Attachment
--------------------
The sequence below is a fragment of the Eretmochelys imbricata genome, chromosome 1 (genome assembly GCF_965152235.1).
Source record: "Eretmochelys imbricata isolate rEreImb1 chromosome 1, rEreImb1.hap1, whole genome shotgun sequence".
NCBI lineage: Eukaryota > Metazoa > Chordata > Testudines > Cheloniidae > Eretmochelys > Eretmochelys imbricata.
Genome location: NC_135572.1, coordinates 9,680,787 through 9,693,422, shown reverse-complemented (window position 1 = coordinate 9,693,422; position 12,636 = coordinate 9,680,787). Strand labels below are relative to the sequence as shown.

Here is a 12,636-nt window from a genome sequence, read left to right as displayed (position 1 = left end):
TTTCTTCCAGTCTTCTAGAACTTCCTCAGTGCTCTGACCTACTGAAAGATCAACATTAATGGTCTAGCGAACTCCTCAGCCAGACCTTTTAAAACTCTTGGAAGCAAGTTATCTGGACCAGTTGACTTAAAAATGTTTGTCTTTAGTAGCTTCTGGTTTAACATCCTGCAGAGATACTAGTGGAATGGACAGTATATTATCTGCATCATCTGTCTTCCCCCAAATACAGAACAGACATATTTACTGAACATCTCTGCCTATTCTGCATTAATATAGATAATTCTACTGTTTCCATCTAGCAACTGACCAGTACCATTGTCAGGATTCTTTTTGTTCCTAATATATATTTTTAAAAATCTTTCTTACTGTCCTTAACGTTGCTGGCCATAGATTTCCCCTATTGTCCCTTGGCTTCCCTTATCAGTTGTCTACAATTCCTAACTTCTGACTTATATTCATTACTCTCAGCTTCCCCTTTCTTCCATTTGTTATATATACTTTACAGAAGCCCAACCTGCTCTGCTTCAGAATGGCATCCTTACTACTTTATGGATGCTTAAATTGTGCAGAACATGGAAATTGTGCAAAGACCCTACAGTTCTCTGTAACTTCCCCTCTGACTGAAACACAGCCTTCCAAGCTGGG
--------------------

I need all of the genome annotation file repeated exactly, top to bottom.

The sequence below is a fragment of the Eretmochelys imbricata genome, chromosome 1 (genome assembly GCF_965152235.1).
Source record: "Eretmochelys imbricata isolate rEreImb1 chromosome 1, rEreImb1.hap1, whole genome shotgun sequence".
NCBI lineage: Eukaryota > Metazoa > Chordata > Testudines > Cheloniidae > Eretmochelys > Eretmochelys imbricata.
Genome location: NC_135572.1, coordinates 9,680,787 through 9,693,422, shown reverse-complemented (window position 1 = coordinate 9,693,422; position 12,636 = coordinate 9,680,787). Strand labels below are relative to the sequence as shown.

Here is a 12,636-nt window from a genome sequence, read left to right as displayed (position 1 = left end):
TTTCTTCCAGTCTTCTAGAACTTCCTCAGTGCTCTGACCTACTGAAAGATCAACATTAATGGTCTAGCGAACTCCTCAGCCAGACCTTTTAAAACTCTTGGAAGCAAGTTATCTGGACCAGTTGACTTAAAAATGTTTGTCTTTAGTAGCTTCTGGTTTAACATCCTGCAGAGATACTAGTGGAATGGACAGTATATTATCTGCATCATCTGTCTTCCCCCAAATACAGAACAGACATATTTACTGAACATCTCTGCCTATTCTGCATTAATATAGATAATTCTACTGTTTCCATCTAGCAACTGACCAGTACCATTGTCAGGATTCTTTTTGTTCCTAATATATATTTTTAAAAATCTTTCTTACTGTCCTTAACGTTGCTGGCCATAGATTTCCCCTATTGTCCCTTGGCTTCCCTTATCAGTTGTCTACAATTCCTAACTTCTGACTTATATTCATTACTCTCAGCTTCCCCTTTCTTCCATTTGTTATATATACTTTACAGAAGCCCAACCTGCTCTGCTTCAGAATGGCATCCTTACTACTTTATGGATGCTTAAATTGTGCAGAACATGGAAATTGTGCAAAGACCCTACAGTTCTCTGTAACTTCCCCTCTGACTGAAACACAGCCTTCCAAGCTGGG